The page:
In 1948, Kahn was sent to a progressive boarding school in Pennsylvania and stayed there until 1952. During that time, her mother pursued her acting dream. Kahn soon began acting herself and performed in a number of school productions. In 1960, she graduated from Martin Van Buren High School in Queens, where she earned a drama scholarship to Hofstra University. At Hofstra, she studied drama, music, and speech therapy. After changing her major a number of times, Kahn graduated from Hofstra in 1964 with a degree in speech therapy.
She appeared in two Broadway musicals in the 1970s: a featured role in Richard Rodgers' 1970 Noah's Ark-themed show Two by Two (her silly waltz "The Golden Ram," capped by a high C, can be heard on the show's cast album) and a leading lady turn as Lily Garland in 1978's On the Twentieth Century. She left (or was fired from) the latter show early in its run, yielding the role to her understudy, Judy Kaye, whose career it launched. She also starred in a 1977 Town Hall revival of She Loves Me (opposite Barry Bostwick and original London cast member Rita Moreno).
Kahn's film debut was in the 1968 short De Düva: The Dove. Her feature debut was as Ryan O'Neal's hysterical fiancée in Peter Bogdanovich's screwball comedy What's Up, Doc? (1972) starring Barbra Streisand. Her film career continued with Paper Moon (1973), for which she was nominated for an Academy Award for Best Supporting Actress. Kahn was cast in the role of Agnes Gooch in the 1974 film Mame, but star Lucille Ball fired Kahn due to artistic differences. (Note: several of Ball's biographies note that Kahn was eager to be released from the role so that she could join the cast of Blazing Saddles, a film about to go into production; whether Kahn was fired or left Mame under mutual agreement is undetermined).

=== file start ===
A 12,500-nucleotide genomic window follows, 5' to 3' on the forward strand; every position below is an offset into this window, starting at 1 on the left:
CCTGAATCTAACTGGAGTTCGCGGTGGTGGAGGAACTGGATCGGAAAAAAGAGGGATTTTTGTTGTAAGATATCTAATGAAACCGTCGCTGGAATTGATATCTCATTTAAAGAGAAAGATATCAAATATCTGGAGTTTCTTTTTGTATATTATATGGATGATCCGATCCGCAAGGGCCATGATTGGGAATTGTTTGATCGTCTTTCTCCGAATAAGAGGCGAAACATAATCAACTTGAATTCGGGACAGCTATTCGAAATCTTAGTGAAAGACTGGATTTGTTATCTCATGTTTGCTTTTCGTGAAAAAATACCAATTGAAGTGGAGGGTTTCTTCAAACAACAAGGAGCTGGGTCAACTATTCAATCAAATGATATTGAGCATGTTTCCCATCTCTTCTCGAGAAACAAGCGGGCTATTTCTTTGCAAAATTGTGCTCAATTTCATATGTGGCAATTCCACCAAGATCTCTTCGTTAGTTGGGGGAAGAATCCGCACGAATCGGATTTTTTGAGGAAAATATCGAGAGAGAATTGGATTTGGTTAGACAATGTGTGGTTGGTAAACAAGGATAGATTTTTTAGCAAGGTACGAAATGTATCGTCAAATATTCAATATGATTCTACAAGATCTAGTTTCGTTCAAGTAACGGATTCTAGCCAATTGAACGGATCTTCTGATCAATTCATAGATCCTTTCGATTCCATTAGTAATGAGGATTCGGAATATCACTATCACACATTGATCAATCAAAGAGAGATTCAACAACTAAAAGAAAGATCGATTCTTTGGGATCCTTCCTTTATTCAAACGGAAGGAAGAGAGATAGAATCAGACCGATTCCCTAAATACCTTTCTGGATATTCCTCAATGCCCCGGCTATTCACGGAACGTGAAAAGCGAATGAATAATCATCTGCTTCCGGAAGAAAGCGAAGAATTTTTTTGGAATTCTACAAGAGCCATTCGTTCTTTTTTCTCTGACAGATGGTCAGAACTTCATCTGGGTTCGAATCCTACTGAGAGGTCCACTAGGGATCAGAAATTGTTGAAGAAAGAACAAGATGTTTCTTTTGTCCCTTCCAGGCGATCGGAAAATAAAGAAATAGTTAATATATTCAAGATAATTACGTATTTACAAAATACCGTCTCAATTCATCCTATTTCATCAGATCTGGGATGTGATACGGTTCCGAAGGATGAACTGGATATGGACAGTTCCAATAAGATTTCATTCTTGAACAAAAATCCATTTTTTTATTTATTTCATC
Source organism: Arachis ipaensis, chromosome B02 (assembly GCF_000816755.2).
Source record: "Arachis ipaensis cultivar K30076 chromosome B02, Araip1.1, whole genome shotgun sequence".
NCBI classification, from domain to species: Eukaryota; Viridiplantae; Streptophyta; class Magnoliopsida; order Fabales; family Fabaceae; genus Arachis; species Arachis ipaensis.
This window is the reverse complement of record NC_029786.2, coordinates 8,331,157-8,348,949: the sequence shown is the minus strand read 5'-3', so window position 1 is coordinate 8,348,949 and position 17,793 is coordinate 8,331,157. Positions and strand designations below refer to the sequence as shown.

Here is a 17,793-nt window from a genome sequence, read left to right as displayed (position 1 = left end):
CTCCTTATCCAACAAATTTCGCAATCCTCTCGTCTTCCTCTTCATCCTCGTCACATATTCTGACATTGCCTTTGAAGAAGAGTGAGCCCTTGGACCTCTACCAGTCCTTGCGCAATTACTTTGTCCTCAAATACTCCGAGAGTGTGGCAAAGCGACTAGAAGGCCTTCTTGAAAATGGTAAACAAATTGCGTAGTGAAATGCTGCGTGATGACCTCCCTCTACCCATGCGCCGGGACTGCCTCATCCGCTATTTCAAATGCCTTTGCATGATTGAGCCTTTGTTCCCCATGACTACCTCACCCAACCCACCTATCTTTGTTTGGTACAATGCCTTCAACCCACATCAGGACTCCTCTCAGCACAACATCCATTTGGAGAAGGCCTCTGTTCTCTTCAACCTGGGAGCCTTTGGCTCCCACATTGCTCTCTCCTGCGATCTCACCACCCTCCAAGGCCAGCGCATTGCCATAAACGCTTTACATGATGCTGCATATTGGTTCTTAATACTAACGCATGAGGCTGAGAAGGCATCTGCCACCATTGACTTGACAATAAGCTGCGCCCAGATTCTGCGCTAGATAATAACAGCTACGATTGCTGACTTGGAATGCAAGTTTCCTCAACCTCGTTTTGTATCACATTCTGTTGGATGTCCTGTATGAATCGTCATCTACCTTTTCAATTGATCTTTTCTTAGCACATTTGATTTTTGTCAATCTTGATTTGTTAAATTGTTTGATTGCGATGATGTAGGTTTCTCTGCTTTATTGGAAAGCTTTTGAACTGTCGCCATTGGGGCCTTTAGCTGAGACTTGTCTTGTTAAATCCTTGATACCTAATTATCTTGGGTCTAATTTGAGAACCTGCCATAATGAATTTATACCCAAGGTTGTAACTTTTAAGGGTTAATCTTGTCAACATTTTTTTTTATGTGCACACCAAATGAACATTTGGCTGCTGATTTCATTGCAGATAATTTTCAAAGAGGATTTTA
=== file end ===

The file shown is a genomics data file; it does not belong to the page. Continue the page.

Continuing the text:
A close succession of Kahn comedies — Blazing Saddles (1974), Young Frankenstein (1974), and High Anxiety (1977) — were all directed by Mel Brooks, who many Hollywood observers claimed was able to bring out the best of Kahn's comic talents. Their last collaboration would be 1981's History of the World, Part I. For Blazing Saddles, she was again nominated for Academy Award for Best Supporting Actress. In the April 2006 issue of Premiere magazine, her performance as Lili von Shtupp in Saddles was selected as #31 on its list of the 100 greatest performances of all time. In 1978, Kahn's comic screen persona reached another peak with Neil Simon's The Cheap Detective, a spoof of Casablanca and The Maltese Falcon directed by Robert Moore. In the film she befuddles Peter Falk's gumshoe with an array of fake identities.
Kahn's roles were primarily comedic rather than dramatic, though the 1970s found her originating roles in two plays that had both elements: 1974's In the Boom Boom Room and 1977's Marco Polo Sings a Solo. After her success in Brooks' films, she played in a number of less successful films in the 1980s (perhaps most memorably as Mrs. White in the 1985 film Clue). She also performed in the movie The Adventure of Sherlock Holmes' Smarter Brother opposite Gene Wilder.
In 1983, she starred in her own short-lived TV sitcom, Oh Madeline, which ended after only one season due to poor ratings. In 1987, Kahn won a Daytime Emmy award for her performance in the ABC After School Special, Wanted: The Perfect Guy.
Late in her career, Kahn returned to the stage, first in Judy Holliday's role in a 1989 revival of Born Yesterday, then as Dr. Gorgeous in Wendy Wasserstein's 1993 play The Sisters Rosensweig, a role that gained her a Tony Award. She played the corrupt mayor (Angela Lansbury's role) in a concert performance of Anyone Can Whistle that was released on CD. She also continued to appear in movies, including the holiday farce Mixed Nuts and a cameo in the 1978 "The Muppet Movie".
In the early 1990s, Kahn recorded a voice for the animated movie The Magic 7. Her most notable role at that time was her recurring role on the sitcom Cosby as Pauline, the eccentric neighbor. She also voiced Gypsy the moth in A Bug's Life. Kahn received some of the best reviews of her career for her Chekhovian turn in the 1999 independent movie Judy Berlin, her final film.